It’s a little bit more time consuming, but not the end of the world. A bigger problem lies with Dropbox because, like the macOS app and web interface, the Dropbox iOS app doesn’t allow you to easily separate your files and folders, but instead mixes them together alphabetically. It’s still one of the best cloud storage for iPhone options, though.
Overall, this is a tough round to call. Dropbox is probably the easier of the two providers to use across multiple platforms, even if organizing files by type is a bit harder for Apple users. This is still only a minor issue, though, so Dropbox takes this round.
6. File Syncing and Sharing
File syncing and sharing is one of the most important rounds we’ll cover in our cloud storage reviews. If a provider fails here, it isn’t worth considering. The good news is that both pCloud and Dropbox make it to our list of the best cloud storage with sync, and for good reason, as we’ll explain.
Dropbox offers three different ways to sync your files. The standard method syncs everything in your Dropbox folder, storing the files locally on your PC, as well as backing them up to Dropbox’s servers (read our help guide if you have trouble with Dropbox not syncing).
If this is taking up too much space, then you can switch to selective sync, which will allow you to pick which folders are synced to your desktop and which remain cloud-only.
The final option, smart sync, allows you to see every file and folder on your desktop, but then set certain files and folders as online-only. You can still see them in your file structure, but they don’t take up any room on your hard drive (read our what is Dropbox Smart Sync? piece for more).
If you want to open a file, just double-click and Dropbox will download it, so it’s ready for you to access. This feature helps to make Dropbox Business one of the best enterprise file sync and share providers.
The only problem with smart sync is that it’s difficult to return files to “online-only” status after downloading them. pCloud doesn’t have this issue because it treats your sync folder as a virtual drive instead. Files accessed using pCloud Drive are stored in the cloud, so the virtual drive doesn’t take up your hard disk space.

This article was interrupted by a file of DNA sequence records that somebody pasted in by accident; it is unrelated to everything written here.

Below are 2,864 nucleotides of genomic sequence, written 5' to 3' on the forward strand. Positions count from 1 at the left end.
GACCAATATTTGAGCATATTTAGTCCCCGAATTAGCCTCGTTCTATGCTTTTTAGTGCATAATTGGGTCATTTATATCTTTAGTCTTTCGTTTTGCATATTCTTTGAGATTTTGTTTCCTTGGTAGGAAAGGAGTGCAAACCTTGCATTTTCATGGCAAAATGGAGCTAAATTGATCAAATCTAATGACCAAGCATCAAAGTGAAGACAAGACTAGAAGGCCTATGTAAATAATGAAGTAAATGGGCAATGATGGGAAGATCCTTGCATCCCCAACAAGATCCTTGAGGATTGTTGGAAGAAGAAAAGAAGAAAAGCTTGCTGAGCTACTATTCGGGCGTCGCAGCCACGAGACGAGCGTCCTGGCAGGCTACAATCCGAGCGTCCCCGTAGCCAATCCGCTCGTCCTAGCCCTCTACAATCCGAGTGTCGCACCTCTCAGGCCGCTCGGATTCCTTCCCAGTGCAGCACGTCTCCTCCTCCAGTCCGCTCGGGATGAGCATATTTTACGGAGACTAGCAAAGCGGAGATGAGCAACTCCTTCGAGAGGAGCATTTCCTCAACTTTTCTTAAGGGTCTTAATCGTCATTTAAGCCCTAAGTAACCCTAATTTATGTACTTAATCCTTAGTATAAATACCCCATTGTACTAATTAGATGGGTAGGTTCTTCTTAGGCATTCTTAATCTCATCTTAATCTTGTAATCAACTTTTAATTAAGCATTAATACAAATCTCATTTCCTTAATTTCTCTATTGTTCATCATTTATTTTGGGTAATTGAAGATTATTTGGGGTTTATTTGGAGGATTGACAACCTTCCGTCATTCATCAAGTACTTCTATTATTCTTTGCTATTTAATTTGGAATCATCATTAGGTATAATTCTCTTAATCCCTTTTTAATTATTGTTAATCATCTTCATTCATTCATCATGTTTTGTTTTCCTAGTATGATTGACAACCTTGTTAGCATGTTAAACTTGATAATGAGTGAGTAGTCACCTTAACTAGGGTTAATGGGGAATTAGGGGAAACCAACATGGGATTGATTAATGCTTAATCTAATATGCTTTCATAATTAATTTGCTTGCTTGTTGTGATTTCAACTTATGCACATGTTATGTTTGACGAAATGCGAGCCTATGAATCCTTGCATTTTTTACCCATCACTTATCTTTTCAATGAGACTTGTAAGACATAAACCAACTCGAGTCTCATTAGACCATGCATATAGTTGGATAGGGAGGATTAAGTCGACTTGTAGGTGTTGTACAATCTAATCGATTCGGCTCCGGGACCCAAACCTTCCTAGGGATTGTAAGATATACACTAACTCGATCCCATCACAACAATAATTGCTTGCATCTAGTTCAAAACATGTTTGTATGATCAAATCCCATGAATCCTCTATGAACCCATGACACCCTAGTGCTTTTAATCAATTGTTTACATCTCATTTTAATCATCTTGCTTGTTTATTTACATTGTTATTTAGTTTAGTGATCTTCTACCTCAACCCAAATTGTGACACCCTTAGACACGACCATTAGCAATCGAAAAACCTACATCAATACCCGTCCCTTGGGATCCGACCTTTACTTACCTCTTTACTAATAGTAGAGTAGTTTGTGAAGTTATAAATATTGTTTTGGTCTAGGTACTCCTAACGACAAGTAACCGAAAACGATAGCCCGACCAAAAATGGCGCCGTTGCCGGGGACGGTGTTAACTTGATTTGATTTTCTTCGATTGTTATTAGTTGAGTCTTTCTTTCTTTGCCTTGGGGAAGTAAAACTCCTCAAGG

When you open a file, it doesn’t download to your hard drive but remains in the cloud. If you prefer, you can sync local folders to pCloud Drive, giving yourself a local copy that continually backs up to pCloud’s servers (find out how to set up pCloud Drive).
pCloud offers this for free, but you’ll have to pay to use Dropbox smart sync. It’s also not available for Linux users.
pCloud vs Dropbox File Sharing
Like Google Drive and other providers, Dropbox and pCloud both allow you to create links to share files and give you the option to invite people directly to files and folders using email. pCloud also allows you to set a password and expiration date, or change the link to a slightly shorter one.
You can’t share encrypted pCloud Crypto files with a personal pCloud plan, although it is offered to business users.
pCloud offers detailed usage statistics for shared files, offering information about download traffic through the share menu. pCloud limits the amount of download bandwidth per month for shared links, with free accounts getting 50GB, Premium accounts having 500GB and Premium Plus accounts receiving 2TB.
In contrast, Dropbox allows 200GB of downloads per day for all paid accounts, or 20GB per day for free accounts. It means that a free Dropbox user gets more download bandwidth per month than someone on the pCloud Premium tier and three times the bandwidth per month for a 2TB account.
Even so, both providers make it to our list of the best cloud storage for sharing, thanks to the ease in which you can do it. Like pCloud, Dropbox also allows you to set a password or an expiration date for your links, but this is available only as an option for Dropbox Professional and business accounts.
Smart sync sets Dropbox apart from many of its rivals, but pCloud’s virtual drive system is simpler to use and will save your local storage space. Although pCloud has lower limits for sharing files, it still takes this round because this is likely to be a problem for only the smallest number of users. Check out our guide on how to use pCloud Transfer, if you want to send large files.
Both Dropbox and pCloud go big on features, but Dropbox offers more, as we’ll explain now.